FAQ
Home » Blog » FAQ » Directional Numerical over current relay

# Directional Numerical over current relay

If current will flow in positive direction then the relay will behave as a Normal over current relay and if current will flow in negative direction then the relay will behave as a Directional over current relay.....Why the angle between healthy line voltage and fault current is required for sensing the direction??

Suppose you have purely resistive circuit with a voltage source connected to it. Now take any arbitrary node X in the network Look at the current flow from the node. Now when the source voltage is positive the current flows from the say upper node of the source to the lower node of source. Now if you look at this current flow from the arbitrary node X mentioned above, the current will be moving towards the node X from one side and it is moving away on the other side of the arbitrary node X node in one half cycle.
Now in the next half cycle the same thing repeats but with one difference, that the direction of current flow changes.

Now you want to operate your relay when the current is moving away from the arbitrary node in the first half cycle. place a CT at the node with primary P1 towards the node X1 and p2 away and take Secondary S1 to the relay . Now when current flow is from P1 to P2 current flow in the secondary will be say S1 to S2 thru relay.

Now we can say that, when the arbitrary node voltage is positive current flows from P1 to P2 and we take this as our direction required for the relay to operate.

Again when you look back from the node you will see that when the arbitrary node is at higher potential current is flowing towards you. Now place another CT with P1 towards the arbitrary node P2 on the other side and connect another relay at s2 side (now you can visualise 2 CTs on either side of the node with P1 towards the node X in both CTs). The current will be flowing from P2 to P1 in this CT and hence S1 will be negative with respect to S2 and current flow in this relay will be in reverse direction as that of the first relay.

In the next half cycle the current direction reverses and first relay current will be s2 to s1 thru relay and second relay current is from S1 to S2 thru second relay.

Now we want the relay no 1 to operate and relay no 2 not to operate. how do you achieve it when you connect the current alone to the relay which is changing the direction in every half cycle .
To achieve this now you connect a PT at the same arbitrary node X and connect the voltage to both the relays. The same point of the PT secondary voltage is connected to both the relays. Now find the phase angle between the current in the first relay and the voltage. You will see that when node voltage is positive, the current flow in the first CT will be from P1- P2 in primary and S1 to S2 in the secondary. In this case let us say that the phase angle between voltage and current is Zero in the first relay.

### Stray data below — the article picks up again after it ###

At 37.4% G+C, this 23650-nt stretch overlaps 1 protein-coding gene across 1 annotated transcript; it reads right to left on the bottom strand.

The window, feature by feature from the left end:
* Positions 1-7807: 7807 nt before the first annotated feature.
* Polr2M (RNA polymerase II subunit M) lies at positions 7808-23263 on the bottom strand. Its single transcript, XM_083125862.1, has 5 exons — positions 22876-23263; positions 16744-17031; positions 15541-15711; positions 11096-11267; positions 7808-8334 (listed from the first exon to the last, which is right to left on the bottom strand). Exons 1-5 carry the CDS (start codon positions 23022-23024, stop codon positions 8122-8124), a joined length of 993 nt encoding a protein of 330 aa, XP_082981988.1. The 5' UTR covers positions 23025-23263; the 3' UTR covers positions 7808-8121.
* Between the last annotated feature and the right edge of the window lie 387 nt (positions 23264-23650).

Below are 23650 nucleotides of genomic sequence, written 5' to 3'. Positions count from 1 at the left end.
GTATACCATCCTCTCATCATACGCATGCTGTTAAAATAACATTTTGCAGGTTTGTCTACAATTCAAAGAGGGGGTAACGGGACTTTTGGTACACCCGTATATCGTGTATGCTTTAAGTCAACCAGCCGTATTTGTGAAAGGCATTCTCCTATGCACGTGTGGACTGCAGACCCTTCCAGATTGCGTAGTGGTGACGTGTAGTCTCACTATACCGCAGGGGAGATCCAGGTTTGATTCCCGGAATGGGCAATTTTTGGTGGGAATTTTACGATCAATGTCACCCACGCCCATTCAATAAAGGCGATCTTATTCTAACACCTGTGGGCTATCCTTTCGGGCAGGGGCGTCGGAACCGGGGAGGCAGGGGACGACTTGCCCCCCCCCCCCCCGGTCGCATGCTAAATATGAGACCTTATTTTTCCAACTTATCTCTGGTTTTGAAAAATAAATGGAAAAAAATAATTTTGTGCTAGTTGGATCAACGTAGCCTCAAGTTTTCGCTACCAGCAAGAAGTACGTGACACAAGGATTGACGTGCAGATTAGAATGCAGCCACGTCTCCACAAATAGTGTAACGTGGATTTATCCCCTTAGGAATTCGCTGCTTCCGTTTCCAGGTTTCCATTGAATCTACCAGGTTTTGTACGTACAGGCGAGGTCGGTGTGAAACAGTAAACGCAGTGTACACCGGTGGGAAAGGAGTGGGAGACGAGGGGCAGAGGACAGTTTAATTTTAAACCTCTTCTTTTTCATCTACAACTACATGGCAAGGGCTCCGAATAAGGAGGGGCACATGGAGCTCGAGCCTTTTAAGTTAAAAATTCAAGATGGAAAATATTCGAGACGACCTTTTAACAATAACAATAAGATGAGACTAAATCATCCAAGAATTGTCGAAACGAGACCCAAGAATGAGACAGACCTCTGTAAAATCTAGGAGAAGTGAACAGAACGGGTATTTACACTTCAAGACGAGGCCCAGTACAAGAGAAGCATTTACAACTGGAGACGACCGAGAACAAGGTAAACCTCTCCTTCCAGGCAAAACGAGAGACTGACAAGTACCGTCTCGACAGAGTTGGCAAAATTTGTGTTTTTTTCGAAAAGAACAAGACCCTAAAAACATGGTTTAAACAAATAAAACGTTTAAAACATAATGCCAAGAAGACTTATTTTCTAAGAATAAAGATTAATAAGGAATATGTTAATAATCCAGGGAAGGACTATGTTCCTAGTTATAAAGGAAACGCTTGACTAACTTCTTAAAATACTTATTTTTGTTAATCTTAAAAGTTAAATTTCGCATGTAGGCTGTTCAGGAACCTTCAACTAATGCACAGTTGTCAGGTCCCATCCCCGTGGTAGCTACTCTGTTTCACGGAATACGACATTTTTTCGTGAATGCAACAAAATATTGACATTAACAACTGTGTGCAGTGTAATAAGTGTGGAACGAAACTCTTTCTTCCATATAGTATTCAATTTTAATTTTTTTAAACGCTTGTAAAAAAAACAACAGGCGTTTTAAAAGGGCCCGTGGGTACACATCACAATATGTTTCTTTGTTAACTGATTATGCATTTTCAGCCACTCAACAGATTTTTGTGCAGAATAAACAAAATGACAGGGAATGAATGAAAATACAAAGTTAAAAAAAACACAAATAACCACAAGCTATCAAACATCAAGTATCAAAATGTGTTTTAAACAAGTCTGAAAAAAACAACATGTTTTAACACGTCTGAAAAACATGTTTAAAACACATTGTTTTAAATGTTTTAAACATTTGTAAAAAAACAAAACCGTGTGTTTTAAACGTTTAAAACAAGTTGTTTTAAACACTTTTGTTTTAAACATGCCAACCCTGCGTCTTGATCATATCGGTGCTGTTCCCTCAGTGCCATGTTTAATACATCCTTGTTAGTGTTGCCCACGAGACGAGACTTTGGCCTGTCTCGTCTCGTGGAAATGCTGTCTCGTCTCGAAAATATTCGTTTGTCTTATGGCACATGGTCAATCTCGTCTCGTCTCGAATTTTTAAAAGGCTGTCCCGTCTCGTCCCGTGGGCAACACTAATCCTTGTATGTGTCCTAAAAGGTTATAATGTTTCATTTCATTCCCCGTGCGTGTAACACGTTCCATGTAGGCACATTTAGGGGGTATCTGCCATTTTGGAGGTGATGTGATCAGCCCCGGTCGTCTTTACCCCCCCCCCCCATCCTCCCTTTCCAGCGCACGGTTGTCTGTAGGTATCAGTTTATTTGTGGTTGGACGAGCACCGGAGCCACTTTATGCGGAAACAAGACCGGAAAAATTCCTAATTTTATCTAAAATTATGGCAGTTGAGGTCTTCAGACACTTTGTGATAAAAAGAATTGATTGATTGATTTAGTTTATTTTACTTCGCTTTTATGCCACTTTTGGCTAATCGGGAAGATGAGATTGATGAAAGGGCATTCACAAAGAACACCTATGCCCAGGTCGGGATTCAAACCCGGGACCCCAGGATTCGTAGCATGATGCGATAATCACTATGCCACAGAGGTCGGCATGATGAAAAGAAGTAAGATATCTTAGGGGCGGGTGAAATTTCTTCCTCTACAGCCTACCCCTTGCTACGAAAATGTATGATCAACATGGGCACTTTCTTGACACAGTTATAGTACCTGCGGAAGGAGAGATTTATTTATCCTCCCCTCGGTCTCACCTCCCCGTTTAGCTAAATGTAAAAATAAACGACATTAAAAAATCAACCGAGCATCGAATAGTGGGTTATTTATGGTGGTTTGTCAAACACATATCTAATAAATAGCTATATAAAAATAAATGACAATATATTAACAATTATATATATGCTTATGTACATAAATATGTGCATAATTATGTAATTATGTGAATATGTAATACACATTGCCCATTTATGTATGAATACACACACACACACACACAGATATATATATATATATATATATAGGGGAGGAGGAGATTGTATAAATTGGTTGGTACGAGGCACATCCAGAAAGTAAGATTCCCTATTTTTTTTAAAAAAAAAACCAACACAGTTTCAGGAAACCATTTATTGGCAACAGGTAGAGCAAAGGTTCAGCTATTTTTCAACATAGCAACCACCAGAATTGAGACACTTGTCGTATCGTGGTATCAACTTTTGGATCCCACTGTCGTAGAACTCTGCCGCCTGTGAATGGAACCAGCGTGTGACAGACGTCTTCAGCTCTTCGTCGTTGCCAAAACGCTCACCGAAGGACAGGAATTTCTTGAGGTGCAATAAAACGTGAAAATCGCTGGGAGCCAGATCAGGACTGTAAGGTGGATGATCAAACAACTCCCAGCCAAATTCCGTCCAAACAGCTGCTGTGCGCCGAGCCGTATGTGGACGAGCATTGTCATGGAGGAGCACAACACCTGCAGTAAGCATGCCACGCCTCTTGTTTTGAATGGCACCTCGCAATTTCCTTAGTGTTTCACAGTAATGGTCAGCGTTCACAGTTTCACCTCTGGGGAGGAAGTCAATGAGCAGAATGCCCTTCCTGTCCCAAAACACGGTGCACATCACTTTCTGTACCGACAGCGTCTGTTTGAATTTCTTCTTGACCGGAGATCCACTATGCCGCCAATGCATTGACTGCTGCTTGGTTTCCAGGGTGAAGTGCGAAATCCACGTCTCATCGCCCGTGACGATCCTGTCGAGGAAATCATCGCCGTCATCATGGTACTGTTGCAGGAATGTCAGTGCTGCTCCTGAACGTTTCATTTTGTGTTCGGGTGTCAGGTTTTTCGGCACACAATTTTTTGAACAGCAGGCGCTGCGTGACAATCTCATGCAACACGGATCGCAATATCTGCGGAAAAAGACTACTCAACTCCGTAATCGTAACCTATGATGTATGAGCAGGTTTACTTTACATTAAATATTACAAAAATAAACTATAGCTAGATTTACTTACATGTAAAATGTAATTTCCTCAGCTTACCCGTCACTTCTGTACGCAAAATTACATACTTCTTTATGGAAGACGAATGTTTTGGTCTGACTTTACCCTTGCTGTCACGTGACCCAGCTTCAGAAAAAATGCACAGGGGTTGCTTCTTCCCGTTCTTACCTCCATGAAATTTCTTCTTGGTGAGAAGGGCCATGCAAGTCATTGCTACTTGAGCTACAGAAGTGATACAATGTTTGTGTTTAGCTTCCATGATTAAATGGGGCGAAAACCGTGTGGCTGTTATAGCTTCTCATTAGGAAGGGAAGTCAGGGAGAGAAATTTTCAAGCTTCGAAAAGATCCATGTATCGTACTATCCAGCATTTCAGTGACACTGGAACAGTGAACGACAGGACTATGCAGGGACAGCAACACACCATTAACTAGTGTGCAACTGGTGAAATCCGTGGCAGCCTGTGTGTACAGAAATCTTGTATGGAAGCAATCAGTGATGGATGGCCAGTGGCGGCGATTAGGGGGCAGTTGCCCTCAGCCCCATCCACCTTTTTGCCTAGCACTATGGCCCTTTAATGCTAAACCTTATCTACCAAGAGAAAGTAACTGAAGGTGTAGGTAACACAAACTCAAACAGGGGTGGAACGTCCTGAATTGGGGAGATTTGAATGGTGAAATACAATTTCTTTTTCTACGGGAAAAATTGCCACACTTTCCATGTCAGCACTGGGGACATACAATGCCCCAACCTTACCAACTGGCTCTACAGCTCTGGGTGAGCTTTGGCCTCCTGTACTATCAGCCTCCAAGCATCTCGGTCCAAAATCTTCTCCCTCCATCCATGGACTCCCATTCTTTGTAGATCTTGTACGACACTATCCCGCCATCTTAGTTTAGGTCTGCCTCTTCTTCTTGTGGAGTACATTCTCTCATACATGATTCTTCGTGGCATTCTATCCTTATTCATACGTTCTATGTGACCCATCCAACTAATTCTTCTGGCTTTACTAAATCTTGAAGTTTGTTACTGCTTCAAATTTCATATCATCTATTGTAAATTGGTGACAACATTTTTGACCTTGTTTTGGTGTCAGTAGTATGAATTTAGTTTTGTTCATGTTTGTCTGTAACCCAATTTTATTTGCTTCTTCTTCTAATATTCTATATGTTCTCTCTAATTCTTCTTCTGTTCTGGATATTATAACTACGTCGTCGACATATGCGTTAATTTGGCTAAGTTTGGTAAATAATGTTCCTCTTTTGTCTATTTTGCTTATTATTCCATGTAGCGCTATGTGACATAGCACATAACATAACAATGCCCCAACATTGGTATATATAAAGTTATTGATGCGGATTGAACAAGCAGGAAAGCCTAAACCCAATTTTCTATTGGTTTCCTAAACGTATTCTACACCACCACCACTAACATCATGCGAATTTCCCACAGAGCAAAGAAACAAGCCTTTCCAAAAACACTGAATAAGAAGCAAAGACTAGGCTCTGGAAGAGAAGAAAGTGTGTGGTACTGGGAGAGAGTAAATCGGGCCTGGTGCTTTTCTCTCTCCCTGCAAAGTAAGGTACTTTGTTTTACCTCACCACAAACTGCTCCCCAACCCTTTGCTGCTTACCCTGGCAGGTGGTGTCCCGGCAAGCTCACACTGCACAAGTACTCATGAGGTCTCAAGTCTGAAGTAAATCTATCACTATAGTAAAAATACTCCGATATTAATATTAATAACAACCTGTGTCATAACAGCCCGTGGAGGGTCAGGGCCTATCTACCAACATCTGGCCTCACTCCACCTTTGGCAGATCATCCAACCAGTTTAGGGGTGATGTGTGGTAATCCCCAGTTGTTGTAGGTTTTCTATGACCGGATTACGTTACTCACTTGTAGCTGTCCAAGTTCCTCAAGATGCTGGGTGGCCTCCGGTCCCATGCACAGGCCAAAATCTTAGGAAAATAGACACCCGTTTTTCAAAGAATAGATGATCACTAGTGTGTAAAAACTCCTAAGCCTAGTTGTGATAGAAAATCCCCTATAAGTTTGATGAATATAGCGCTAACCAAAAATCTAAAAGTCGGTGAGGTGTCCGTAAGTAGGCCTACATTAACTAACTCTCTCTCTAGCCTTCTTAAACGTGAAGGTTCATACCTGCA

What happens in the second relay and CT /PT. The voltage is same as first relay which is positive and the current flow in the CT is P2 to P1 and in relay it is S2 to S1
- meaning opposite direction to first relay . As the current is in reverse direction with respect to voltage we can say that they are out of phase (180 degree).
Now you set both relays to operate when the voltage and currents are in phase. observe the result in first half cycle . Relay 1 operates (phase angle between v and I zeo ) and relay 2 no operation ( phase angle 180 deg ).

In the second half cycle observe the phase angle of relay 1 . Voltage at node is negative. (voltage phasor reversed ) Current flows from P2 to P1 and S2 to s1 in the relay 1 (current phasor also reversed) still the phase angle is zero and hence relay 1 operates Similarly relay 2 restrains.

Hence we found that, the relay 1 operates in both half cycle and relay 2 restrains. This is the importance of Voltage for directional relay.

Calculate (5 + 4) =

You may also like:

We can see that the hysteretic controller is a special case of other control techniques. For example, "sliding mode control" usually uses two state variables to determine one switching variable (switch ON or ...
What will happen when we back-charge 220 kV / 20 kV, 500 MVA Generator transformer through 75 MVA, 220/132 kV Grid Auto Transformer. Whether the 75 MVA Grid Auto Transformer can successfully back-charge the ...
From generator side, the less reactive power, the better, as this power increase the VA and then the current to increase the losses on the transmission line which will be carried by the plant. But from grid ...
As far as the cables insulation material is concerned, EPR and XLPE insulated cables to some extent are having similar properties. In this respect, there are different types of Electrical cables such as ETFE ...
I have contracted with lots of different groups and moving within the same company to save failed projects or project in trouble or impossible to implement and helped these groups to achieve company goal. What ...
Gozuk Blog: all about electric motor control & drives industries development in energy saving applications.

Featured

Like pumps, fans consume significant electrical energy while serving several applications. In many plants, the VFDs (variable ... A frequency inverter controls AC motor speed. The frequency inverter converts the fixed supply frequency (60 Hz) to a ... Motor starter (also known as soft starter, motor soft starter) is a electronic device integrates soft start, soft stop, ... Soft starter allows the output voltage decreases gradually to achieve soft stop, in order to protect the equipment. Such as the ... Soft Starter reduces electric motor starting current to 2-4 times during motor start up, reduces the impact to power grid during ...

In Discussion